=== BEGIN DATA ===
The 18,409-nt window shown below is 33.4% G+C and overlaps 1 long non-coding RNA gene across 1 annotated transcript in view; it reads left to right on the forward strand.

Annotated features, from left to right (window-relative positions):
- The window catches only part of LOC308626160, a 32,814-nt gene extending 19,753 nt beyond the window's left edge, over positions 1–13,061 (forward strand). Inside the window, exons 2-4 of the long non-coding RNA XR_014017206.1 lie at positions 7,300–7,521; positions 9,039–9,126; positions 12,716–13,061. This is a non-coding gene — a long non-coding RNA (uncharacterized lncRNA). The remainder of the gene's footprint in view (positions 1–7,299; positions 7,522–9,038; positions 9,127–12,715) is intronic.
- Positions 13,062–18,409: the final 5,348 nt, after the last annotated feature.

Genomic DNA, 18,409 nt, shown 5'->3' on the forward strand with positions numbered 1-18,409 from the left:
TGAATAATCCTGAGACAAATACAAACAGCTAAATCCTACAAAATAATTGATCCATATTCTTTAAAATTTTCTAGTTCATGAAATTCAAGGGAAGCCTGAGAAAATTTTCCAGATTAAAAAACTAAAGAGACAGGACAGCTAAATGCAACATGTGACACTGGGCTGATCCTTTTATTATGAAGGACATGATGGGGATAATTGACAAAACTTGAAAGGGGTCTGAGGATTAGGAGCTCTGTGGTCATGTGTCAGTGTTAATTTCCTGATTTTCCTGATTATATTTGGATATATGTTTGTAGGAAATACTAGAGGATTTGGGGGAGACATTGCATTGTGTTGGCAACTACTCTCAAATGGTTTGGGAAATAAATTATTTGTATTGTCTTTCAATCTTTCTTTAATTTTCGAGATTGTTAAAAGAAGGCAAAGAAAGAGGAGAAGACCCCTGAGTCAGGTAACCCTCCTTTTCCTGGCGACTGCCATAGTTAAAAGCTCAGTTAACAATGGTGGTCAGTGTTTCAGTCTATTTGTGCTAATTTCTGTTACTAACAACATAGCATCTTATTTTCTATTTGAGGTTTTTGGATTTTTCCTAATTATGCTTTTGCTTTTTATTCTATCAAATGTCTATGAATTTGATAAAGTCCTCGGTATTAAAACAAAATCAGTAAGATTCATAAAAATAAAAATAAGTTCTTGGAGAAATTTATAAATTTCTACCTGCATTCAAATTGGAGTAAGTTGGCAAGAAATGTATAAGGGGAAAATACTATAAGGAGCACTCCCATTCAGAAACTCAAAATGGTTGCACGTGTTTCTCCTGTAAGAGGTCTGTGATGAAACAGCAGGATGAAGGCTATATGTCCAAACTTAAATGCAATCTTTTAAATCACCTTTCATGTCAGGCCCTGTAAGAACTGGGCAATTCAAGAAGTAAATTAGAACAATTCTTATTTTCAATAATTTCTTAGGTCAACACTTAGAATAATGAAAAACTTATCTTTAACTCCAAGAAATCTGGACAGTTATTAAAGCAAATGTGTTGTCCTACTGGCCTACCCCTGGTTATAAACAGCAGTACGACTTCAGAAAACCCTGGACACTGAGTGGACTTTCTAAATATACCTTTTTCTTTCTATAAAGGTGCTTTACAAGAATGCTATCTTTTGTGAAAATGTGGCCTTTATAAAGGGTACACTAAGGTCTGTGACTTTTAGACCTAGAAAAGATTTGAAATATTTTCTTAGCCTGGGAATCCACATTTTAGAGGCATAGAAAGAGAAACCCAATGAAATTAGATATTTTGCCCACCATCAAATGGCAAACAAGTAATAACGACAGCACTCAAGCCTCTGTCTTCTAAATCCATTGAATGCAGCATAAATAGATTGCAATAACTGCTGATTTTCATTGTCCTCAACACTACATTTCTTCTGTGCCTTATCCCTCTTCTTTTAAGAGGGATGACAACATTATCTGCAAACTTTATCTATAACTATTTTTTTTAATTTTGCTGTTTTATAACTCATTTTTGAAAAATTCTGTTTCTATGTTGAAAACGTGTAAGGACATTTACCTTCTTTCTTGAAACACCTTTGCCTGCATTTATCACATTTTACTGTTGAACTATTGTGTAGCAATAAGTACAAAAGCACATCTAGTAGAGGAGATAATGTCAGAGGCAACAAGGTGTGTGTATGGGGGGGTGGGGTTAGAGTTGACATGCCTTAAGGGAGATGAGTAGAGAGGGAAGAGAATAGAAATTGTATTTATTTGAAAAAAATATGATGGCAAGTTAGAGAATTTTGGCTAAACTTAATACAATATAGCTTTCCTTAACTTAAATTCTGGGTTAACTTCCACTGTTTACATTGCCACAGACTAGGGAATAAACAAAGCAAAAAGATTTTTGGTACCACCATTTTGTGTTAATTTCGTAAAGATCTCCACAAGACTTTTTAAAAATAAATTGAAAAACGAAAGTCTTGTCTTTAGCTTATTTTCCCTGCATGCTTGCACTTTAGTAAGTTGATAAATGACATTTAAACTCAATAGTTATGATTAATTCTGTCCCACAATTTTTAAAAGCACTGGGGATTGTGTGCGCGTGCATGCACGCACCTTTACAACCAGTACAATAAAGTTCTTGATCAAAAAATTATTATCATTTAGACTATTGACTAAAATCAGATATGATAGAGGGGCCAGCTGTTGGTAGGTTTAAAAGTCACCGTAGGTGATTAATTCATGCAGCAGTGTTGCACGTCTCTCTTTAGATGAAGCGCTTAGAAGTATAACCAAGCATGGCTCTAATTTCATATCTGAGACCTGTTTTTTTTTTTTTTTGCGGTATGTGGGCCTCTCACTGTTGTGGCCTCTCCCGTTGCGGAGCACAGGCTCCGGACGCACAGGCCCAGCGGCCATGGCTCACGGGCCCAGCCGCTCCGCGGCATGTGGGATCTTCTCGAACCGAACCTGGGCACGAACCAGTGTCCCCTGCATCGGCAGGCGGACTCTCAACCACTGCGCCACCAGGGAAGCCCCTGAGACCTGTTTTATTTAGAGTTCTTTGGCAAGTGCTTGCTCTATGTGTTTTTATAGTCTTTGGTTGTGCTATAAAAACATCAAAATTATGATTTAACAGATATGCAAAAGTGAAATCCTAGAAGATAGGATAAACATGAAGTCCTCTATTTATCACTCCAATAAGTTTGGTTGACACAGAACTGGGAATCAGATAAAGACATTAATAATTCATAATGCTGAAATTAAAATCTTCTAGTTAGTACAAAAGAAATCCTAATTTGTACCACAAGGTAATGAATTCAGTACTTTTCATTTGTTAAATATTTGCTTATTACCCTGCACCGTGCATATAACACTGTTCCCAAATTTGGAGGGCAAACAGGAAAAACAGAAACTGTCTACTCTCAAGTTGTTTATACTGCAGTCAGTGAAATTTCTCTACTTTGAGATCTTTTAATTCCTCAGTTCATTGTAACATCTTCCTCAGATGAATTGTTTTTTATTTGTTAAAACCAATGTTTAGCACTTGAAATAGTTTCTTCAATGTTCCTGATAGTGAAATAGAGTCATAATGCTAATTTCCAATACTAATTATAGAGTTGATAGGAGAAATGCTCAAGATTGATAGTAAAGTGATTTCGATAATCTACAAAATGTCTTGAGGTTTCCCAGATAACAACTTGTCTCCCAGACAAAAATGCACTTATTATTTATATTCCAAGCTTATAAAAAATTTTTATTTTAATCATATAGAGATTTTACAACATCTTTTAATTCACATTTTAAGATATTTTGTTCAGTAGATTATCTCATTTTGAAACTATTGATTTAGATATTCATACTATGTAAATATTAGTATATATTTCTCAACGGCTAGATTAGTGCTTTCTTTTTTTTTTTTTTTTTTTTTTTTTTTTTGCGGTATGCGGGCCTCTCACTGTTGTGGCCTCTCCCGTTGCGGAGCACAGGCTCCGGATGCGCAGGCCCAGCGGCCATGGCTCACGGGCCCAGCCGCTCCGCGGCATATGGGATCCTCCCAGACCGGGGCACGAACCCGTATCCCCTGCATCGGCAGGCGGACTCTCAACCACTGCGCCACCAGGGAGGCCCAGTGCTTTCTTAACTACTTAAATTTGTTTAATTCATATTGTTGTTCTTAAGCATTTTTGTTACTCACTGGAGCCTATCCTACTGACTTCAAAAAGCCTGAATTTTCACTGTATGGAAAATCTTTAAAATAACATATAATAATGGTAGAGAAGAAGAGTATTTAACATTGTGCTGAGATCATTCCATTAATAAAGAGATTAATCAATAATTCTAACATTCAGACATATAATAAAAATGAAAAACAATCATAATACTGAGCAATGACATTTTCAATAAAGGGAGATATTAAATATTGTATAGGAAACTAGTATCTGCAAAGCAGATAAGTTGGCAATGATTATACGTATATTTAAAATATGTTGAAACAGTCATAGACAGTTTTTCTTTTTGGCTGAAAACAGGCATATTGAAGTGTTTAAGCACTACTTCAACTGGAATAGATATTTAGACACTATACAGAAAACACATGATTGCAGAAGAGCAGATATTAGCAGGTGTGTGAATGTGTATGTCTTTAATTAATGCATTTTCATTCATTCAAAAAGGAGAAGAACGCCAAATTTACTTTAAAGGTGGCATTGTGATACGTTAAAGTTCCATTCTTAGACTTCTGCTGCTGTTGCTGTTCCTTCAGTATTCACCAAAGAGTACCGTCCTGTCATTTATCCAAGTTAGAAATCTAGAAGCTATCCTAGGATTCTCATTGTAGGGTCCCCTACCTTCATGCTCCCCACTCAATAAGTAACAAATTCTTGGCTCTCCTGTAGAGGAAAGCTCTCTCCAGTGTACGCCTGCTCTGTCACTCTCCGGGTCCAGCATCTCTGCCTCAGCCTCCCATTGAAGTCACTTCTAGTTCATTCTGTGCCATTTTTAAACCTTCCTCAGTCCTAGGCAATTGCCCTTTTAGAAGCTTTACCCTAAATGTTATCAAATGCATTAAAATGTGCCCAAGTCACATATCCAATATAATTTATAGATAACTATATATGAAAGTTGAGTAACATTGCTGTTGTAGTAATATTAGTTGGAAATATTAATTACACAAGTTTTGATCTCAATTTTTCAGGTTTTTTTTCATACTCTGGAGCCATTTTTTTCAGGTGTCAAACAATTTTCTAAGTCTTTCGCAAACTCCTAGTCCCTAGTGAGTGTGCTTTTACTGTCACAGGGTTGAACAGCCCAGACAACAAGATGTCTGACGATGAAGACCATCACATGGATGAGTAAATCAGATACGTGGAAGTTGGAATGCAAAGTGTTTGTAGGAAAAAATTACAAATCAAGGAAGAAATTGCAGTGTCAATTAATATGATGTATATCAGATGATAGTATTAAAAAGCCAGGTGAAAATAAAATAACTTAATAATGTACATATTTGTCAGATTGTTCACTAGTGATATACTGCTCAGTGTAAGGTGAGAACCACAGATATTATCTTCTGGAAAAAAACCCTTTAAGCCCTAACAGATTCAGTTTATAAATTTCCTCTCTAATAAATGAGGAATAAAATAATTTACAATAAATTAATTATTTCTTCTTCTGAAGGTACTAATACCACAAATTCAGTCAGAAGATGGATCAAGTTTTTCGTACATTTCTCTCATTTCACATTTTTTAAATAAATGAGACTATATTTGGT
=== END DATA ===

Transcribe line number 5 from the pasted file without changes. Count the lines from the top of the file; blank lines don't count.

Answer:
Genomic DNA, 18,409 nt, shown 5'->3' on the forward strand with positions numbered 1-18,409 from the left: